Gina Chick had only known she was pregnant for four days when doctors delivered a devastating warning: 'Terminate the baby or you will die.'
Having been told she could never have kids, the then 40-year-old and her husband Lee were over the moon after learning they had been blessed with the baby they had always wanted.
But the Sydney couple's joy was ripped away from them after a scan revealed a seemingly innocuous lump on Gina's chest was stage three breast cancer.
'Everything froze,' Gina told Daily Mail Australia, recalling the evening call from the doctor in October 2009.
'I looked at the wall and could see the paint flex. The cat was batting against me and I couldn't bring myself to even pat it.'Insurance Loans Mortgage Attorney Credit Lawyer
Gina Chick, 51, is battling a second round of breast cancer 11 and a half years after her first shattering diagnosis
In the days that followed, her doctor, oncologist and breast surgeon all repeated the grim warning that keeping her miracle child would be a death sentence.
Diagnosed with hormone receptor-positive breast cancer, which is fuelled by estrogen, doctors told Gina the gestation would aggravate her illness.
But the mother-to-be was determined to keep her child, and refused to terminate the pregnancy.
'No one was taking my baby away from me. She was only two weeks old, but there was no way I was going to let anyone take her away,' she said.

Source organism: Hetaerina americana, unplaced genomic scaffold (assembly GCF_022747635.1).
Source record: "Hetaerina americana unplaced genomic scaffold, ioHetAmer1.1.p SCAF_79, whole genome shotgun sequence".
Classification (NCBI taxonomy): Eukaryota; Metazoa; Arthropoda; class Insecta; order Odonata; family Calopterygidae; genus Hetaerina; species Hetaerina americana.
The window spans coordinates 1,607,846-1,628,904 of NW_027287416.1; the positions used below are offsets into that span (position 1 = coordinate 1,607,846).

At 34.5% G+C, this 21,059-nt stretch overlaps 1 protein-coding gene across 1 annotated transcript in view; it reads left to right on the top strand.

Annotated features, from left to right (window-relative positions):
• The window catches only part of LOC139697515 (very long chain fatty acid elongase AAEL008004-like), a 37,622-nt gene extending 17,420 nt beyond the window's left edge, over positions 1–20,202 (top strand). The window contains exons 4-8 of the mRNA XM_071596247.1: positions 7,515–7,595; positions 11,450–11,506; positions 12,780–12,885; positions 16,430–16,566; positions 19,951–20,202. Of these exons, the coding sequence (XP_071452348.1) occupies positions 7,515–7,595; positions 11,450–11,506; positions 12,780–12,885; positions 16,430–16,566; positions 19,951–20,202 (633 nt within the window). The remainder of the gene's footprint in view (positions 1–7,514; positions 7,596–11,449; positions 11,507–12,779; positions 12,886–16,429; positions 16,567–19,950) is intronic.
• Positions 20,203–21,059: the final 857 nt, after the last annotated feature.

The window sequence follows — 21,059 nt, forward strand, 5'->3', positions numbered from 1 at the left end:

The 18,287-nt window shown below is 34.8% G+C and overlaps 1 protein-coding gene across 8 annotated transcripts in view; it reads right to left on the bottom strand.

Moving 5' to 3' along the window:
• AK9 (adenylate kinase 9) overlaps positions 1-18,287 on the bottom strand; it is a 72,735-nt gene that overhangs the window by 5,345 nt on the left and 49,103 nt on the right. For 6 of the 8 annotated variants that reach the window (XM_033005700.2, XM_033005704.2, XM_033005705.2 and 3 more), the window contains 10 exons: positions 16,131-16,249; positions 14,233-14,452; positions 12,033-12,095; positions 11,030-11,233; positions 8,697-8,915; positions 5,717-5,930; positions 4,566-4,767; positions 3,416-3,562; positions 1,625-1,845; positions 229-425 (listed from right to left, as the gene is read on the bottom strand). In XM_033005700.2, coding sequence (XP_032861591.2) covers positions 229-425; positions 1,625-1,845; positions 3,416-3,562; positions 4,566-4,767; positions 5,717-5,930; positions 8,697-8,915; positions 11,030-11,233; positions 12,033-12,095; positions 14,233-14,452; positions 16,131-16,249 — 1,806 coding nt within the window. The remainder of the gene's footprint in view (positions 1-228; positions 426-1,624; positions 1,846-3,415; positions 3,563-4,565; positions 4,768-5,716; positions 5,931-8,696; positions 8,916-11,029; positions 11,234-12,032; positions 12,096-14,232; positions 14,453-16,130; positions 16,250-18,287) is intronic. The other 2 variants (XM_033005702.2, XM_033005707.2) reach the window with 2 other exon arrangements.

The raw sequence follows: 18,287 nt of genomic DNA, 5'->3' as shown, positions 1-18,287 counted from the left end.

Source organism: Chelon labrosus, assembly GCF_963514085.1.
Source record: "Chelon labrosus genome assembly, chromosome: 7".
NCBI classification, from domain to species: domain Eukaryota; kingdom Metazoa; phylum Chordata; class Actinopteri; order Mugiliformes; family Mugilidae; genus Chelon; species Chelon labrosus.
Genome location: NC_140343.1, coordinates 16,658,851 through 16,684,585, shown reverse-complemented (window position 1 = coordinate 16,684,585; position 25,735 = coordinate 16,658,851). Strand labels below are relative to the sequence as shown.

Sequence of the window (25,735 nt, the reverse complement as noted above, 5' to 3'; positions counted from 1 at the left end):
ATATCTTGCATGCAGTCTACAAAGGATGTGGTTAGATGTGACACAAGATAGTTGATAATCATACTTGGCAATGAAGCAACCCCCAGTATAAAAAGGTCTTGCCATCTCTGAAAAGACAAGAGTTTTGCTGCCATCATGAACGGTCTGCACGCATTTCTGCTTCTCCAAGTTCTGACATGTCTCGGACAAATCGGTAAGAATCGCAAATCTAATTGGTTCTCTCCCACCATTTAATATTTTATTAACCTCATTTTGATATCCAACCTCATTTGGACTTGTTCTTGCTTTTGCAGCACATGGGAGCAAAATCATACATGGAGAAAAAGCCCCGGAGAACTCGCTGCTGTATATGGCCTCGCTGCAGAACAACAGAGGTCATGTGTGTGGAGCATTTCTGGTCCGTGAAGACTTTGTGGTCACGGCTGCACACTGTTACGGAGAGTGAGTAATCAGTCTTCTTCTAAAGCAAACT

Her maternal instinct told her there was a way to bring her baby into the world safely, and she hunted down a surgeon willing to treat her throughout her pregnancy.
The new doctor told her that chemotherapy does not harm fetuses, but they tend to be born smaller than average until they catch up by age two.
She resisted chemo for as long as possible, until a blood test three months later showed her cancer cells were high and she was forced to start treatment.
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Gina pictured in 2010 while she was undergoing chemotherapy while pregnant with her daughter, Blaise
'There was a moment of despair, cradling my baby, that I began thinking ''there is no way this can end well'',' Gina, now 51, said.
'It felt like I had liquid metal in my veins. Everything gets so slow and heavy. But I made it through that night, and she was still kicking in the morning.
'And I thought, maybe this will be OK.'
After four gruelling rounds of chemotherapy, Gina was able to enjoy the last two months of pregnancy before giving birth to a healthy baby girl, Blaise, on June 23, 2010. Neither had hair at the